A Google search for the term “analog to digital converter selection” produces thousands of hits, proof that this task continues to challenge a number of us involved in designing that elusive, perfect sensing solution. After all, there are a vast number of analog-to-digital converter (ADC) solutions out there, from simple 10-bit ADCs integrated in 8-bit microcontrollers (MCUs) to ADCs that can resolve at GHz rates.
Unless you are designing a specialized sensing front end, chances are you are looking for an integrated ADC capable of high-quality performance without compromising on energy savings or operational flexibility. In this post, I’ve outlined a few parameters that can help you narrow your search for ADCs, although you may have additional parameters depending on your application’s specific needs.
As an example, an ADC sampling at 1MSPS will collect 1,000 16-bit samples in 1ms. If you used a double-buffered approach to capture the ADC samples, then you know that you have ≤1ms to post-process the data buffer, take actions based on the results and possibly move the data before the next data set is ready for processing.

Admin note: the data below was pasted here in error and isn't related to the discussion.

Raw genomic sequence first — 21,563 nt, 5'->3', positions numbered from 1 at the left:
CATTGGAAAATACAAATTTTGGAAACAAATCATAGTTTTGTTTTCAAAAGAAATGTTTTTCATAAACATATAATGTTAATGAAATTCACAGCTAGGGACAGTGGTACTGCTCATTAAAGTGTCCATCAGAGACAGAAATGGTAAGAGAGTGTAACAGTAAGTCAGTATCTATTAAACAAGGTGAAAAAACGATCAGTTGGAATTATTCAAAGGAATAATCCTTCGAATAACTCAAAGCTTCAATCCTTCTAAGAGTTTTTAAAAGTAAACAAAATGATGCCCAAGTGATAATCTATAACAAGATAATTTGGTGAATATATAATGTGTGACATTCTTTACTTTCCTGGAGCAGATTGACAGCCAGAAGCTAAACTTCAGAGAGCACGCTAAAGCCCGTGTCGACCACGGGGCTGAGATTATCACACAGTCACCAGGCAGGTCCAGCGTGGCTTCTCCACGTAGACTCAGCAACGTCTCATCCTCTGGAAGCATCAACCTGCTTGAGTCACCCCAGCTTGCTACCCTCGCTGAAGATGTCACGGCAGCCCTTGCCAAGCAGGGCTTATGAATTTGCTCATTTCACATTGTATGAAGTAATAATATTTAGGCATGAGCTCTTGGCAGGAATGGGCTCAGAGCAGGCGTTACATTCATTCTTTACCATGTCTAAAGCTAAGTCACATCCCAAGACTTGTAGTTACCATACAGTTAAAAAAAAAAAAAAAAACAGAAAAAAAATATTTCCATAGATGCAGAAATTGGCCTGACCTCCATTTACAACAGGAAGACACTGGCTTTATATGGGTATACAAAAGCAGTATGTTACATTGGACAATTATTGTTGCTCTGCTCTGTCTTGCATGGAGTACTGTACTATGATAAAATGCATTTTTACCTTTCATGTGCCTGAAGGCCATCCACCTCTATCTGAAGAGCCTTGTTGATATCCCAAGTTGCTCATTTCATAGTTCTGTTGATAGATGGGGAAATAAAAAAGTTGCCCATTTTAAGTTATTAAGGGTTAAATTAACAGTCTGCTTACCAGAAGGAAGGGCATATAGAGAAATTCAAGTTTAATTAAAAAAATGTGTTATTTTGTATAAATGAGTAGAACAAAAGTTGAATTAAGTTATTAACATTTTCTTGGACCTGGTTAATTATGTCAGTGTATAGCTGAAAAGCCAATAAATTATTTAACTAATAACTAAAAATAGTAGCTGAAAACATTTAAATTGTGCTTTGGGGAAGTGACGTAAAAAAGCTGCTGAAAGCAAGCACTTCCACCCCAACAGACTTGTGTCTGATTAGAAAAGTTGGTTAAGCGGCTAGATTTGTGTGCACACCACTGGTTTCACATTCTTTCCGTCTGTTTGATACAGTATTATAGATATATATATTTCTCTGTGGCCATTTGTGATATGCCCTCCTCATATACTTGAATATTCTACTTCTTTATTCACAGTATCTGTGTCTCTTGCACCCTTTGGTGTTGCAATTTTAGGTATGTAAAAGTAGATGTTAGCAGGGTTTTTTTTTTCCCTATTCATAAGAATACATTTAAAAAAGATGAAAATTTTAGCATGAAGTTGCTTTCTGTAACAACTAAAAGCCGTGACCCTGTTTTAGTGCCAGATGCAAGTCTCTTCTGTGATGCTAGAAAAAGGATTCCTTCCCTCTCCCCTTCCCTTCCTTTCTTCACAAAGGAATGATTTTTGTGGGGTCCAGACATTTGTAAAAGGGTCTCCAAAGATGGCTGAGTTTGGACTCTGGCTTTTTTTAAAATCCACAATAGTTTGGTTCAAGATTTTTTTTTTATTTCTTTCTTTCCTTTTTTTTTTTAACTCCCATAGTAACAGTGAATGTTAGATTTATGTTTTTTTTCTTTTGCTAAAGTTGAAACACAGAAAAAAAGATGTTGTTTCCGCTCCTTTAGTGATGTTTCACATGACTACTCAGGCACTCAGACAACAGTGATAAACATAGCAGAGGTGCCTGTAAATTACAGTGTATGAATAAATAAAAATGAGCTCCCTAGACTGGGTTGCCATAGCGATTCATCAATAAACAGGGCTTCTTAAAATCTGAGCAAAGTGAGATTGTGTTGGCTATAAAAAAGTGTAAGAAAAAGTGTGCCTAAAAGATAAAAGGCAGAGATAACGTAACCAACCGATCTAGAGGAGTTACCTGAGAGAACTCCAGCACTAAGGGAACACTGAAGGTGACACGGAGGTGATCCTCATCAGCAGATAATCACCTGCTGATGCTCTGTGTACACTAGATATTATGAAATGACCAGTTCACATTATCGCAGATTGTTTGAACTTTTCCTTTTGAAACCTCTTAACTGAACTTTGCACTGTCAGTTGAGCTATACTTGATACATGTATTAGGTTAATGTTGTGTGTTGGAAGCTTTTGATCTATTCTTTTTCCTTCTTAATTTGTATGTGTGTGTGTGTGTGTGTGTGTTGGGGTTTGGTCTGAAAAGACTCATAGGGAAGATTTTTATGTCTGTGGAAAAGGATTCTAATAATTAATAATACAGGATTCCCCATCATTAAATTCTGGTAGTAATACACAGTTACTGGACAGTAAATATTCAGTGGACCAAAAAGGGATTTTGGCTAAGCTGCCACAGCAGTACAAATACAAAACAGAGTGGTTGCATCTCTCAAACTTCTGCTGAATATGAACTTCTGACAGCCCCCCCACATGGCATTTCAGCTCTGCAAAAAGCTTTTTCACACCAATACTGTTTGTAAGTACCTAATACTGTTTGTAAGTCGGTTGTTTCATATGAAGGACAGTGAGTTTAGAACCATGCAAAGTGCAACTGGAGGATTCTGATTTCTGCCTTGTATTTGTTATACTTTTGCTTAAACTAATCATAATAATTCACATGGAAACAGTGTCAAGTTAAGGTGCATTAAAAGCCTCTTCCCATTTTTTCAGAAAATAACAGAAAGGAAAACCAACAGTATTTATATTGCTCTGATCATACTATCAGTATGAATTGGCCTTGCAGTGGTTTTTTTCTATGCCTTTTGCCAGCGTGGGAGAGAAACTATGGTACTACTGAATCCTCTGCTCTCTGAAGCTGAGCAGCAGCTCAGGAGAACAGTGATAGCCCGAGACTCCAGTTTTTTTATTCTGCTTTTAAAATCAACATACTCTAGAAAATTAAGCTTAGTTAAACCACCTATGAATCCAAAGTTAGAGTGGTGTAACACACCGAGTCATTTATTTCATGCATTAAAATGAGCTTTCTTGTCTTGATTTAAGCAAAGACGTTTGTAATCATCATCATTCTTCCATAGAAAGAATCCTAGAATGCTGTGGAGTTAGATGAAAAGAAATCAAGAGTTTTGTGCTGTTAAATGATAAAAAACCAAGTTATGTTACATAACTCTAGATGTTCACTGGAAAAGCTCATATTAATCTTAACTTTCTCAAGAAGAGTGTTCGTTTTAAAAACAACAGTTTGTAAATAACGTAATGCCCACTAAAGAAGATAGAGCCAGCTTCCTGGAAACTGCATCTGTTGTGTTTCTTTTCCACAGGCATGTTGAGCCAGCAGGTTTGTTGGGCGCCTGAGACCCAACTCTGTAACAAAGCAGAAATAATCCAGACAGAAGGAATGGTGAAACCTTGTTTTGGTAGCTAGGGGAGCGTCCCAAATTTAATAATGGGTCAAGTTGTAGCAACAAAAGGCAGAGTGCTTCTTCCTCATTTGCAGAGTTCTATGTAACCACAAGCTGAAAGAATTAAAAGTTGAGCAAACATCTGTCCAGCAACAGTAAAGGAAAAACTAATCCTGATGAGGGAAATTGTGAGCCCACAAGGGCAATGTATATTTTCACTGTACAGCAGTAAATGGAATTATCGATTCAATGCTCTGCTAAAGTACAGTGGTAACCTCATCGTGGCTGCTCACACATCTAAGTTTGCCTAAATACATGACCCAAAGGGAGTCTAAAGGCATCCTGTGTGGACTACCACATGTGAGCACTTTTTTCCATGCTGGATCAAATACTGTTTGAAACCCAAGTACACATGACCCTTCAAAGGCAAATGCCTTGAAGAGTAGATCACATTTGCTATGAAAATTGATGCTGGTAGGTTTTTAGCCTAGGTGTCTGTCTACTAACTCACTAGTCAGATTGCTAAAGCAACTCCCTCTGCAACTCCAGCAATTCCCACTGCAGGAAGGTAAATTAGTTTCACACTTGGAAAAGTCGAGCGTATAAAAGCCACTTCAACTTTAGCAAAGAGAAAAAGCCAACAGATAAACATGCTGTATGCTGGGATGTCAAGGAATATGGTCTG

As I mentioned at the beginning of this post, your actual list of ADC selection criteria may be much longer depending on what the application is trying to sense. You can evaluate the MSP432P4’s high-performance ADC with up to 16-bit precision by purchasing the MSP432P4 LaunchPad™ development kit and by taking a quick online tutorial on utilizing the precision ADC through our SimpleLink Academy training portal.
If you’d like to delve deeper into the topic of ADC selection and see how TI’s MSP432P4 high-precision ADC stacks up next to available ADCs on the market, take a look at the chart in Figure 1 below and check out our application report with useful hints on demystifying ADC data-sheet parameters.
Figure 1: Performance of MSP432 16-bit Precision ADC compared to competition
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